Stephen Van Rensselaer Cruger (1844-1898)

Colonel S. Van Rensselaer Cruger of New York City & "Idlesse" Bayville, Long Island

He was born in New York City and was named for his maternal grandfather, "The Old Patroon" Stephen Van Rensselaer, Lieutenant-Governor of New York and recognized as one of the ten richest men in U.S. history. He was schooled at home until he was fourteen when he was sent to continue his studies in Europe, returning to New York three years later in 1861. The following year, he quit school to sign up with the Union Army and the New York Volunteers as 1st Lieutenant of the 150th Regiment.

As part of the Army of the Potomac he fought at the Battle of Gettysburg. In 1863, his regiment was placed under the command of General Sherman and participated in the critical Atlanta Campaign. At the Battle of Resaca (May, 1864) he was so seriously wounded that he was discharged from the army but within three months was back with his regiment in time to take part in the March to the Sea. He had his horse shot from under him at the Battle of Averasborough  (March, 1865). He was a Captain by the time the war concluded and he was afterwards brevetted Major and Lieutenant-Colonel, "for gallant and meritorious conduct during the campaign through Georgia and the Carolinas".

After the war, he returned to New York where he went into property management and his character saw him secure management of several large estates. His interest in the army remained and he was an active member of the New York National Guard before being made Colonel of the 12th Regiment. He was a Member of the Rice Post, Grand Army of the Republic, and Military Order of the Loyal Legion. In 1880, he was made a Vestryman and Comptroller of Trinity Church, placing him in full control of the management of all its real estate. In 1883, he was elected a trustee of the Mutual Life Insurance Company and in addition he was made a director of the New York Life Insurance & Trust Company; the Illinois Central Railroad; and, the United States Branch of the Commercial Union Trust Company. He was also a trustee of the Astor Library, the American Bible Society, Treasurer of St. Stephen's College and the New York Protestant Episcopal Public School.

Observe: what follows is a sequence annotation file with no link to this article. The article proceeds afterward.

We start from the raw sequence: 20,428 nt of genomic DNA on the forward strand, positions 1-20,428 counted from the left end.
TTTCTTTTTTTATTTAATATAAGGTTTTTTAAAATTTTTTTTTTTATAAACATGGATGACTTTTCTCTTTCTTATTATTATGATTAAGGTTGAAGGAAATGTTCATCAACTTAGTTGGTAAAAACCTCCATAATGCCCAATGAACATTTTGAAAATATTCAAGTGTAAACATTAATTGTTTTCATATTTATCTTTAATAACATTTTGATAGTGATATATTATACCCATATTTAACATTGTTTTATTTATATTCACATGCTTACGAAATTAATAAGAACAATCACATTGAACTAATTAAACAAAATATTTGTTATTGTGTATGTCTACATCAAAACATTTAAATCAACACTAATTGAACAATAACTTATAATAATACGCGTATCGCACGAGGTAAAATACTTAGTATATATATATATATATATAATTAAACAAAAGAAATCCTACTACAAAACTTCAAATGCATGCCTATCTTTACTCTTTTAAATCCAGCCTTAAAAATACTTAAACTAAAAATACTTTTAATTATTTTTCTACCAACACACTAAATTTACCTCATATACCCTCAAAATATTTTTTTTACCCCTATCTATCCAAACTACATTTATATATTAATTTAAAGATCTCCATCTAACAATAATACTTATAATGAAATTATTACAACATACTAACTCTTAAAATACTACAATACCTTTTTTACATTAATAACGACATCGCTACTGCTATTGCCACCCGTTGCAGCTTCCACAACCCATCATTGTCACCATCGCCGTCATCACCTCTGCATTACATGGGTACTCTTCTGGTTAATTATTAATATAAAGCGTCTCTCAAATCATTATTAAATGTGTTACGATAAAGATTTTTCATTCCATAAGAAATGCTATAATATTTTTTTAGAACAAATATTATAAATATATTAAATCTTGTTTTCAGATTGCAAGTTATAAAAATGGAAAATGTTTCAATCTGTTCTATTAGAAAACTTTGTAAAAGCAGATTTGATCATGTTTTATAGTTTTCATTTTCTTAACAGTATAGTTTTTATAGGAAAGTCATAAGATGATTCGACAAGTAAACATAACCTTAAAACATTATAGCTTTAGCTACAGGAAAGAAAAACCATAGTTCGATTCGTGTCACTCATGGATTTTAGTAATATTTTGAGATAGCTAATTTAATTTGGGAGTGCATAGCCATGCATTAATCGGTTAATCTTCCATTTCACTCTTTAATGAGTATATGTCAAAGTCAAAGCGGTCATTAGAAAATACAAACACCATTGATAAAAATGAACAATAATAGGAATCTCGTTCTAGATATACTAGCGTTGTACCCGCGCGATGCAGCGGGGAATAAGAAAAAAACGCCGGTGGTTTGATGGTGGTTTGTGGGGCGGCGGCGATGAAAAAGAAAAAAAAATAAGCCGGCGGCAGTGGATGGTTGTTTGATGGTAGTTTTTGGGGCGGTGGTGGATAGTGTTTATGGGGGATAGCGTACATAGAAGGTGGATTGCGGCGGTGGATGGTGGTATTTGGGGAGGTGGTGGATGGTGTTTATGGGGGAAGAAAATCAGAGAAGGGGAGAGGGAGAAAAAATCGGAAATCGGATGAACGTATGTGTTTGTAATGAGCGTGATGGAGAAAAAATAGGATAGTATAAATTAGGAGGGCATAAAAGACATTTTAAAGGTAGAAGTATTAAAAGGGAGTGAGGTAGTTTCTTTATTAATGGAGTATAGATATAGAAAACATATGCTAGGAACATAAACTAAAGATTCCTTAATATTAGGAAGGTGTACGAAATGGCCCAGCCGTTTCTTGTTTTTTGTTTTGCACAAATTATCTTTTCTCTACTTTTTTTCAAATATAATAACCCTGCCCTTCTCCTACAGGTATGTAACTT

He was Chairman of the Republican County Committee but initially refused to allow his name to be used in connection with public office. In 1888, he ran for Lieutenant-Governor on the same ticket with Warner Miller and although defeated by the Democrats made a credible showing. In 1894, he was nominated as a Republican candidate for Mayor of New York City and in the following year he was elected Park Commissioner of New York and President of the Department of Public Works in which position he died.

In 1868, he married Julia, daughter of Thomas Wentworth Storrow, of Paris. Stephen was a "Patriarch," they were members of Mrs Astor's "Four Hundred" and Mrs Cruger became a famous author writing under the pen name "Julien Gordon". They may have had two daughters, but if so they both predeceased their parents. They lived between their four-story townhouse at 112 East 35th Street in New York City and "Idlesse" their country home at Bayville on Long Island that was built in 1890 but was destroyed by fire just three years later. The house was one of the finest on Long Island with a frontage of 200-feet. Nothing was saved except for a few paintings and a little furniture. Aside from jewellery, works of art and furniture, also lost were some of Mrs Cruger's valuable manuscripts.
Contributed by Mark Meredith on 07/03/2023 and last updated on 07/03/2024.